'I Was Waiting to Get Hit': Brian Claypool Recalls Horror of Las Vegas Attack
One of the survivors of the Las Vegas massacre was defense attorney Brian Claypool, who has regularly appeared on Fox News over the years as a legal analyst.
He talked to Jon Scott this morning about the terrifying ordeal when a gunman opened fire on a country music concert in Las Vegas.
A tearful Claypool said he was in the front row watching Jason Aldean when he heard the pops. He said he got worried when he saw Aldean hesitate to sing before fleeing the stage moments later.
As he got up to run, Claypool said an "onslaught" of gunfire started. Claypool said he pulled a few people down to the ground with him because some of the fans "seemed like they were frozen in time, not reacting."
"I could feel the power of the bullets going by. I was just waiting to get hit," he recalled, adding that he immediately wondered what it was going to be like to be shot.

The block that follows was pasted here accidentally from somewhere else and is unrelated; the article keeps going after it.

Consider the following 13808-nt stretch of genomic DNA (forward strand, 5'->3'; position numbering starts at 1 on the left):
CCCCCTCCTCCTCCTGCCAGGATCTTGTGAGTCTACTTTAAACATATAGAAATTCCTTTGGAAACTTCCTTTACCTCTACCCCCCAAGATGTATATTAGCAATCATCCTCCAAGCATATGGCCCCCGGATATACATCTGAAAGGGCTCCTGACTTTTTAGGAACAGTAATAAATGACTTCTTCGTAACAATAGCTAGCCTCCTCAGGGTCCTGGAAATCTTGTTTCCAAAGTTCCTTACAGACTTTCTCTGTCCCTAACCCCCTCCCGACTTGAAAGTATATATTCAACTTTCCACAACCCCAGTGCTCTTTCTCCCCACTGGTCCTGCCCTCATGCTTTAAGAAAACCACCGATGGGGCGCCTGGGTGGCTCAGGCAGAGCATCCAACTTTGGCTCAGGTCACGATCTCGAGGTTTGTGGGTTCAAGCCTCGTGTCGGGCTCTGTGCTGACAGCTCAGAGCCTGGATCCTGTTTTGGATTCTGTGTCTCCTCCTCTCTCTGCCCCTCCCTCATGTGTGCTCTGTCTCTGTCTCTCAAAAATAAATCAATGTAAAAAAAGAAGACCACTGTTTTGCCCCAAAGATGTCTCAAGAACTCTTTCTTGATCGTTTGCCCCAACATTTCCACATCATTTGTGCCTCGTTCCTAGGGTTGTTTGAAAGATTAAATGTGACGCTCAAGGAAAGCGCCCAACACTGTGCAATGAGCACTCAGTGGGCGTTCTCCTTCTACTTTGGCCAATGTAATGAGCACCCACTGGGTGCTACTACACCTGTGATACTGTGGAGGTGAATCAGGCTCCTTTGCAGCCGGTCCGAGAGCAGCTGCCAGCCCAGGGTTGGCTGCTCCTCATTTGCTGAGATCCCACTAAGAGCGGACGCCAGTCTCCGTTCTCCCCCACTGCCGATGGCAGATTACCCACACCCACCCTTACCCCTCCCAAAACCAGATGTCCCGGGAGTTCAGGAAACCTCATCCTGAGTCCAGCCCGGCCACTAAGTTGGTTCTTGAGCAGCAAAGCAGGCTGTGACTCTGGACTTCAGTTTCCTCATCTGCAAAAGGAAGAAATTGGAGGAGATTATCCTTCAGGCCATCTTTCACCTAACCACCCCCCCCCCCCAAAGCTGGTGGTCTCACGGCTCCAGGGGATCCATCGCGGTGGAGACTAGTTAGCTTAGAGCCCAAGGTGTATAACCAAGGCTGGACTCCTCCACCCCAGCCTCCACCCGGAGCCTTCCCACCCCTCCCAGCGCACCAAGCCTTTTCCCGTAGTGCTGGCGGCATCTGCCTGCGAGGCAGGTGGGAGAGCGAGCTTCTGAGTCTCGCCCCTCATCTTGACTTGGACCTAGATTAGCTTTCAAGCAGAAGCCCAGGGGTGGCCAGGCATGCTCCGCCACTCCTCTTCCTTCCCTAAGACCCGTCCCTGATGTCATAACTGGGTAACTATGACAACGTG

"I was praying, but I thought I was going to die right there," he added.
Claypool said he was watching the concert from an area closest to the Mandalay Bay hotel, from which the gunman was firing from the 32nd floor.
Authorities said the gunman, Stephen Paddock, used "bump stocks" so he could fire more rounds with his semi-automatic weapons.
When he was not struck in the initial bursts, Claypool said he pivoted to survival mode and tried to help a group of young girls nearby who were sheltering in a small sound production room under bleachers.
Claypool said a Las Vegas police officer then screamed at them to run north and he and others were able to escape.
"As we're running away, this police officer was jumping the fence to go face this shooter. I can't tell you how heroic the law enforcement was," he explained.
He said the concert-goers didn't know where to run because no one knew where the gunman was or how many attackers were around them.
Claypool said he plans to seek therapy to deal with the horror he saw that day. He said he wants to meet with Sen. Dianne Feinstein (D-Calif.) on banning "bump stocks" and assault rifles.
The attack left 58 people dead and more than 500 wounded.
Watch the compelling interview above.